There is an ongoing controversy concerning the extensive use of signing statements by President George W. Bush to modify the meaning of laws. In July 2006, a task force of the American Bar Association described the use of signing statements to modify the meaning of duly enacted laws as "contrary to the rule of law and our constitutional system of separation of powers".[1]

While it is in theory possible for other executives to issue signing statements, there is no record of notable signing statements by anyone other than an American president.

Excerpt from a New York Times article:

These things create uncertainty in the law that should not be there,” Mr. Cooper said.

The White House has defended Mr. Bush’s use of signing statements as lawful and appropriate. But in 2006, the American Bar Association called the device “contrary to the rule of law and our constitutional system of separation of powers.”

Mr. Bush has used the signing statements to assert a right to bypass more than 1,100 sections of laws. By comparison, all previous presidents combined challenged about 600 sections of bills.

Additional resource:

Current thinking in the White House makes it pretty clear that the President of the United States is above the law -- at least the parts of the law that pose impediments to the preferred modus operandi.

- Should the president be free to pick and choose which parts of the law he/she is going to uphold?
- If not, what should the consequence be.
- If so, does this put us on the path to a monarchy, dictatorship or theocracy?

Click on "comments" below and share your views.

Friday, October 10, 2008

Foreclosure and Eviction

The Sheriff of Cook County, IL is refusing to evict people from their homes based on notifications from the banks. This position comes after realizing that many of the evictions were of people who were current on all their bills and were living in a rental property. It was the owner of the property who was in default, not the tennant!

Proposition: In situations like that stated above, what do you think of the idea of having the government purchase that mortgage at the current value of the property and let the renter take over payments on a path to ownership? The person who has been diligent in payments is rewarded; the person who took the gamble and lost is in fact the loser.


Click on "comments" below and weigh in.

Angry Voters

In my opinion, this campaign is getting dangerously nasty. A story on MPR/NPR yesterday stated that in the last month, 100% of McCain's TV ads fell into the "negative" category and a third of Obama's did as well. The difference, according to the researcher, was that the negative ads of the McCain campaign attacked the character of his opponent while the negative ads of Obama's campaign attacked the ideas of the opponent.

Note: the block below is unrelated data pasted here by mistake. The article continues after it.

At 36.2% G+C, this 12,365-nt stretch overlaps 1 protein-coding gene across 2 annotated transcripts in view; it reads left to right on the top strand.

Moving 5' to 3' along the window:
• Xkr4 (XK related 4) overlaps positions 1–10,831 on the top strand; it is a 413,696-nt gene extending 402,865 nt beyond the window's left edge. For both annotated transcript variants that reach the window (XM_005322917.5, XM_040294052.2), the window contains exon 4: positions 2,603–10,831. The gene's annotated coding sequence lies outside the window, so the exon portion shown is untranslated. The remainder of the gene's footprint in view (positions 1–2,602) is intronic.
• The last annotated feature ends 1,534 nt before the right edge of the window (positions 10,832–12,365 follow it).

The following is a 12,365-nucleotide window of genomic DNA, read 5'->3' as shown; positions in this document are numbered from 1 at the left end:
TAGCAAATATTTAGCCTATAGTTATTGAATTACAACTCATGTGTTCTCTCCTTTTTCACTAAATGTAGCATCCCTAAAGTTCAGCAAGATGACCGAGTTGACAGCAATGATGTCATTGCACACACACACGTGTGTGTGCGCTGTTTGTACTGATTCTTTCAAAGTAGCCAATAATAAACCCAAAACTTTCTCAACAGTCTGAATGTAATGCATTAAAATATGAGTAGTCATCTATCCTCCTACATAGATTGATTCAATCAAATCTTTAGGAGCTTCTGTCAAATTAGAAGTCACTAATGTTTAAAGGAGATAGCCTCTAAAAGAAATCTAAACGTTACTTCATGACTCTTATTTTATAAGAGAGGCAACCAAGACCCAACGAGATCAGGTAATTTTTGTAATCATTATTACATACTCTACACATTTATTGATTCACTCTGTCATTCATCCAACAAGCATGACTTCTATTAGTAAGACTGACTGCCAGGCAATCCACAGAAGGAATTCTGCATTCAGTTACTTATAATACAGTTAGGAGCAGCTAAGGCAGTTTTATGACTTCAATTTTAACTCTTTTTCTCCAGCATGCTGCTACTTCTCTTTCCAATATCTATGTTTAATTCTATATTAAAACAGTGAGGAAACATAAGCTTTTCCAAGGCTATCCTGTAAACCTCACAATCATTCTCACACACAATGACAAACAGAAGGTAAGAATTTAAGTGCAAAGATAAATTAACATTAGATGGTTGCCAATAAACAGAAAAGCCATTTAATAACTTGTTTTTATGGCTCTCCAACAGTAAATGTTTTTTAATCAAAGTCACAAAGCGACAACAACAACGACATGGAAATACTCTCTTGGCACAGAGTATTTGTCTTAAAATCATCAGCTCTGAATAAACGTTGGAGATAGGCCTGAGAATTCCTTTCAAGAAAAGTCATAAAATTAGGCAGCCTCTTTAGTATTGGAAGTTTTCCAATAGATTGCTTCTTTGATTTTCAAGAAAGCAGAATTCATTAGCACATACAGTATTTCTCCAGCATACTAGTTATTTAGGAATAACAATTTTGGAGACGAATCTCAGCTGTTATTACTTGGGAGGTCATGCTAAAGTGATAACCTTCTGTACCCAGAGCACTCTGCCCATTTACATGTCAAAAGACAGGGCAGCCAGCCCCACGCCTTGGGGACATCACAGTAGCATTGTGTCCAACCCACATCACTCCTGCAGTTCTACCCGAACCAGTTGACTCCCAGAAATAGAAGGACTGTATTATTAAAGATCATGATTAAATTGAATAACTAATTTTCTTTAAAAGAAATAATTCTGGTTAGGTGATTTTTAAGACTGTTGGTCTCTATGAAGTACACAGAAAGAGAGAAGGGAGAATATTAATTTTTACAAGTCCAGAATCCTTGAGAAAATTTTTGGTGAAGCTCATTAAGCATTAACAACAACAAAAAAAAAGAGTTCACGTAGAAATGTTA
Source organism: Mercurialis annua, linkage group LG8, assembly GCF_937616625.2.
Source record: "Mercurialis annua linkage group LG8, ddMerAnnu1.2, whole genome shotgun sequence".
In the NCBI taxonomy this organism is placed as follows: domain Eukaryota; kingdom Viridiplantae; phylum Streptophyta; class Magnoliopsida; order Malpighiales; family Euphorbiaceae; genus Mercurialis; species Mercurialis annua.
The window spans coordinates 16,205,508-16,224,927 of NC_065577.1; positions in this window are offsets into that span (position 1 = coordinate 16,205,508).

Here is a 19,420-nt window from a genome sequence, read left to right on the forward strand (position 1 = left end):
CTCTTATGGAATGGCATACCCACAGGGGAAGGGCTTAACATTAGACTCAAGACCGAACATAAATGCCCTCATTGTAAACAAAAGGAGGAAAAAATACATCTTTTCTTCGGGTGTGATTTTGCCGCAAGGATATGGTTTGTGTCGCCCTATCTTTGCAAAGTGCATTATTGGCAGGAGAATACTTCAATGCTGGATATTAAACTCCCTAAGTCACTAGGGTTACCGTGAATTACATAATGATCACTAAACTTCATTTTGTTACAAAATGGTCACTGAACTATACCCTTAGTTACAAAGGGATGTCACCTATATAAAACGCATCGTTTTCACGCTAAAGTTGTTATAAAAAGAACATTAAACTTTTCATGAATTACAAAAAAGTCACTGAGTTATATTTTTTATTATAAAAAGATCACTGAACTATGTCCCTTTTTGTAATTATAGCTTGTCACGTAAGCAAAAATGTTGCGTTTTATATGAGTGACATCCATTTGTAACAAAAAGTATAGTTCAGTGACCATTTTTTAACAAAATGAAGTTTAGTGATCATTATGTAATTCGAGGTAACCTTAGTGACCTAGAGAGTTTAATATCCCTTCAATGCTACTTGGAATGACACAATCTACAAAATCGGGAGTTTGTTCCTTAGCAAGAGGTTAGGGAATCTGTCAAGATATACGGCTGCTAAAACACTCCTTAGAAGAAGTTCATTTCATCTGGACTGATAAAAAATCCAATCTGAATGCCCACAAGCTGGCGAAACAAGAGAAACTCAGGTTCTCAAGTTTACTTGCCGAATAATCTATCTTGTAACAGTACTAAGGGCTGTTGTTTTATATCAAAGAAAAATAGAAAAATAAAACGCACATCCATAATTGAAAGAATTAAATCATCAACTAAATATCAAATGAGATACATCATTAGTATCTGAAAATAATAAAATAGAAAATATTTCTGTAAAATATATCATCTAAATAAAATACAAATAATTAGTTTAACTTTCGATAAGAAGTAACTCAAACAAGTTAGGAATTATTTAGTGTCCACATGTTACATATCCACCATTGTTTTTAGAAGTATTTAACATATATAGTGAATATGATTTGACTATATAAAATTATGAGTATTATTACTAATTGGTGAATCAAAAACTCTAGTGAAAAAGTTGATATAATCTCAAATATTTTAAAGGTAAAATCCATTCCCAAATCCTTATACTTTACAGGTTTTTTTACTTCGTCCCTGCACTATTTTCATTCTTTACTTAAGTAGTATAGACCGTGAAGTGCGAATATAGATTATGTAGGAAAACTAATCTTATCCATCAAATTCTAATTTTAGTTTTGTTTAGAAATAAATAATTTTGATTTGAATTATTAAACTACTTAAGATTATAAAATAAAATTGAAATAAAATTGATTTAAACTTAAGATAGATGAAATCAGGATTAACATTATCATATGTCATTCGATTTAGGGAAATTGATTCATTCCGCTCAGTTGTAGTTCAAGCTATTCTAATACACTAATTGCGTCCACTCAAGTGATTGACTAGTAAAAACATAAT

1) We know that in the past, at least, negative campaigning has proven a good stategy for the Republican party.
2) There is still time for McCain to come back and win the election.

I'd like to hear your thoughts on:
- What will be the long term impact of the nasty tone that is coming out of McCain's rallies in the past couple of days? (Reference in particular to 9 Oct 08)
- If your rallies are getting people so worked up that those in attendance are making threats of violence against others, what is the leader's role in that situation.
- Is this getting to the point of "I can't win this thing, so I'm going to inflict as much damage as possible."

Click on "comments" below and add your thoughts.

Thursday, October 2, 2008

The Bush Doctrine

Part III: Taking on the questions that stumped the Republican VP candidate.

While some are crying "Foul!" and making accusations of "gotcha journalism," let's have you weigh in.

What is the Bush Doctrine?

Now, I hope you have the advantage of having seen the discussion and are thus "prompted" to know the correct answer. Let's go a bit further and explore what it means to America's status in the world and under what situations it should be practiced.

Post your comments by clicking on, well, the Comments link below.

Taking on the Supreme Court

Part II: Taking on the questions that tripped up Gov. Palin in recent interviews.

Alaska Governor and Republican Vice Presidential candidate, Sarah Palin, seemed to draw a blank when asked to name even one Supreme Court decision with which she disagreed -- other than Roe v Wade -- which she had just discussed in the interview.

Now it's your turn. With which Supreme Court decisions do you disagree, and why?

Click on the Comment link below and share your wisdom.

Where do you get your information?

Are you among those thinking that the press has been unfair in its treatment of the Republican candidate for Vice President?

Let's take up the questions (one at a time) that tripped up Governor Palin in recent interviews:

What do YOU read when you are looking to keep current with events around you and in the world. How do you gather the information you need to be a well-informed voter?

Click the Comment link below and share your thoughts.